New law allows blank ballots to be sent overseas to absentee voters via e-mail while still requiring the voter to print out the ballot and return it by U.S. mail.
Minnesota Secretary of State Mark Ritchie last week praised the enactment of S.F. 1218, a bill related to Military and Overseas Voting, which makes voting easier for Minnesotans overseas by cutting in half the transit time of mailed absentee ballots. The new law allows blank ballots to be sent overseas to absentee voters via e-mail while still requiring the voter to print out the ballot and return it by U.S. mail. This fulfills the requirement that all votes cast in Minnesota are done on paper ballots while making the process faster and more convenient to voters.
"This legislation provides a significant boost to deployed service members," said Colonel Eric Ahlness, Minnesota National Guard. "It will ensure their personal information is protected and provide the structure to reduce the delivery time of ballots to service members. This change improves delivery time by 50 percent which helps make their vote count."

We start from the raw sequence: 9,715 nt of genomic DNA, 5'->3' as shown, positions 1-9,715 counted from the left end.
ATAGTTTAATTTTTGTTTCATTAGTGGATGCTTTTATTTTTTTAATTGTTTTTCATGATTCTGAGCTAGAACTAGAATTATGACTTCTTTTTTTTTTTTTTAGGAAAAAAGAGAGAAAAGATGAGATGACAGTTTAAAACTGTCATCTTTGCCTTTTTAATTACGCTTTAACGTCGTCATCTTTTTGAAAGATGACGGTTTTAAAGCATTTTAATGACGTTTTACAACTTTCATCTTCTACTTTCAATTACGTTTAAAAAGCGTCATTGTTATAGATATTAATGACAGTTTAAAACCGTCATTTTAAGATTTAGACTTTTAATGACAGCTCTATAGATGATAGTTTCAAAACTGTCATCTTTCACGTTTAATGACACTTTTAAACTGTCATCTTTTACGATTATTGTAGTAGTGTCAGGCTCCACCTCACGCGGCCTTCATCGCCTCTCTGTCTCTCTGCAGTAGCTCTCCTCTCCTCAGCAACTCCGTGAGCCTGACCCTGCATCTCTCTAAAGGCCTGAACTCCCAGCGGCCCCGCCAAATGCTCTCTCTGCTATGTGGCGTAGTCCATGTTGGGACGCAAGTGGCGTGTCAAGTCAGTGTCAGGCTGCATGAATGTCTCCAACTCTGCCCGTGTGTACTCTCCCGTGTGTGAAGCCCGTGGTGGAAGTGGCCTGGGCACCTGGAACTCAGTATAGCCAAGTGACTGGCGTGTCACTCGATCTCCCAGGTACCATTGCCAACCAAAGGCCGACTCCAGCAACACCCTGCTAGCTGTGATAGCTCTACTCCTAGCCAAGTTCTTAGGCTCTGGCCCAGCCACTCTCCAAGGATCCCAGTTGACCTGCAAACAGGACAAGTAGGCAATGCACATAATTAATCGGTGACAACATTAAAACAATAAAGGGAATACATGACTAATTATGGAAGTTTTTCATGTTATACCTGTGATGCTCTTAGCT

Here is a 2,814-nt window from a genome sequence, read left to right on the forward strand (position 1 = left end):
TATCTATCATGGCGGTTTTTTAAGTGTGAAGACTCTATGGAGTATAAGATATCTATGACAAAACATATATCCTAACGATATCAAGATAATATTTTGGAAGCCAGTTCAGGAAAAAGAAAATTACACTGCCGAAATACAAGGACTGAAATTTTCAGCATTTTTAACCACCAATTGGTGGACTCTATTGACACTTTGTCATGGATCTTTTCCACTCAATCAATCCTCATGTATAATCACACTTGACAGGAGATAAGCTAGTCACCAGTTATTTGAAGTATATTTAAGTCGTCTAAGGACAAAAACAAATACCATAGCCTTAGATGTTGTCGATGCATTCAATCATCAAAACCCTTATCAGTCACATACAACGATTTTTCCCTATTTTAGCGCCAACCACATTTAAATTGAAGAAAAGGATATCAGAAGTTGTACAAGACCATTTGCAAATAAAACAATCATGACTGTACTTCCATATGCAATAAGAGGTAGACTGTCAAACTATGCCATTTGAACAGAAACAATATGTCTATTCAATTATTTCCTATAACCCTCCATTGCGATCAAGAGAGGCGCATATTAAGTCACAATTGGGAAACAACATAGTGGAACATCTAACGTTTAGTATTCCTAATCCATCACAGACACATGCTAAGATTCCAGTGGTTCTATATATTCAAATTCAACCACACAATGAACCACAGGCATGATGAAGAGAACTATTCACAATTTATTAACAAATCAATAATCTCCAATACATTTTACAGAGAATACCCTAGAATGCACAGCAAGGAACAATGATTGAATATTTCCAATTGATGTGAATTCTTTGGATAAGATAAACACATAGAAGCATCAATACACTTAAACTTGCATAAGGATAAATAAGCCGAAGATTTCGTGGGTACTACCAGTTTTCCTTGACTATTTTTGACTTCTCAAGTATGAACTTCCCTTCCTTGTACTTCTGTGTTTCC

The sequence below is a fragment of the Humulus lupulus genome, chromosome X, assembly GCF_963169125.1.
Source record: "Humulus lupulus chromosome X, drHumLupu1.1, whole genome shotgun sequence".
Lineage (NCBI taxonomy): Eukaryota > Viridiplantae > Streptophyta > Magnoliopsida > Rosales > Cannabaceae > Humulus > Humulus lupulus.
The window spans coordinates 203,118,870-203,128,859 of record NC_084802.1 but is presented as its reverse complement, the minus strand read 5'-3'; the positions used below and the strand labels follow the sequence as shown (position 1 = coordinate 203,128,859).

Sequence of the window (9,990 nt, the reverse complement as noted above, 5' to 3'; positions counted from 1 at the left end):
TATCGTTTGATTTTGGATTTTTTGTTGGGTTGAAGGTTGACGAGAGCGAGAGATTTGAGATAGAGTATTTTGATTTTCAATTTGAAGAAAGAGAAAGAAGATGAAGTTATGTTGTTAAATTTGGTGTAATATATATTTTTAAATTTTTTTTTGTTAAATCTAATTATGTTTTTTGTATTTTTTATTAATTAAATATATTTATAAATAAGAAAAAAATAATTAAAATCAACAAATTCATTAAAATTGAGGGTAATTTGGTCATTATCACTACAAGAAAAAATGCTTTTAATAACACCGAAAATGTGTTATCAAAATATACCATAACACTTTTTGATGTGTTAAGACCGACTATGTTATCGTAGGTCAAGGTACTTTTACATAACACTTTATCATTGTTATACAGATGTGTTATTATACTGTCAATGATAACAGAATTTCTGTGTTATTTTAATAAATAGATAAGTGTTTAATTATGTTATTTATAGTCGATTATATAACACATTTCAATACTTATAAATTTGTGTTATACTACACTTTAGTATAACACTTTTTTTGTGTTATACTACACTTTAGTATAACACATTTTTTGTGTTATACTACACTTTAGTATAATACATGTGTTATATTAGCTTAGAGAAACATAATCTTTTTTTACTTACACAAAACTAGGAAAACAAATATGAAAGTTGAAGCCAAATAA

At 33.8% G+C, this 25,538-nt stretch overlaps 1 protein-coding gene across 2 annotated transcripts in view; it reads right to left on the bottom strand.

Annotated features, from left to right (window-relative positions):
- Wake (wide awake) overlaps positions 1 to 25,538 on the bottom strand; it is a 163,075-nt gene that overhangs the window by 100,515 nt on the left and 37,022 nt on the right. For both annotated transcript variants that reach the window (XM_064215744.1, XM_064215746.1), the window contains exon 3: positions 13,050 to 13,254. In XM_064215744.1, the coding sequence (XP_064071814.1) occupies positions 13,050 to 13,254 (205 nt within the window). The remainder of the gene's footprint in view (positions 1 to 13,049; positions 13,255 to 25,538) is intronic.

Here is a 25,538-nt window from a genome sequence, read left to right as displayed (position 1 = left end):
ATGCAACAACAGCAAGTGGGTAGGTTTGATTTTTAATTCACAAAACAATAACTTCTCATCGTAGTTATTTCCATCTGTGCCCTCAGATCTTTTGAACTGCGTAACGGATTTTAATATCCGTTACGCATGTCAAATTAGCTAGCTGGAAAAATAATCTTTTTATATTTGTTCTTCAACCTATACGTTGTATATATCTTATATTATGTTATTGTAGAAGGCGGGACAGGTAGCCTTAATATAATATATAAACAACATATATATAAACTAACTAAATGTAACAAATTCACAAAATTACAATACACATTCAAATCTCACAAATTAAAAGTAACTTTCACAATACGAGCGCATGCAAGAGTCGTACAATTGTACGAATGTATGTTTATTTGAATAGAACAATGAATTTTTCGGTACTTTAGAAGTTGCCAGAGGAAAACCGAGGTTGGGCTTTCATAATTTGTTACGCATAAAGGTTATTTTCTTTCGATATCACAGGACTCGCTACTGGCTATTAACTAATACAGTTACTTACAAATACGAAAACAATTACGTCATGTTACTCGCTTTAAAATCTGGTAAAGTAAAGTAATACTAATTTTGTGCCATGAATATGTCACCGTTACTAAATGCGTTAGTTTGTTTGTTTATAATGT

In the 2006 election, fewer than 3,000 overseas voters successfully cast ballots. One of the key problems overseas voters face is that Minnesota's primary is held in September, and general election ballots cannot be printed until primary results are known. Ballots are often received overseas too late to be returned stateside before the election.
"There are more than 70,000 Minnesotans serving our nation overseas and they deserve to participate in their democracy at home," Ritchie said. "This legislation removes barriers to voting overseas and moves Minnesota closer to ensuring that all citizens who are eligible to vote can cast their ballots.
"This was a great cooperative effort of all involved -- governor, Legislature, support groups, and the Office of the Secretary of State. This benefits all of Minnesota's military and overseas absentee voters," said Polli Brunelli, director of the Federal Voting Assistance Program, U.S. Department of Defense.
The electronic transmission of blank ballots is currently allowed in thirty-seven states and territories.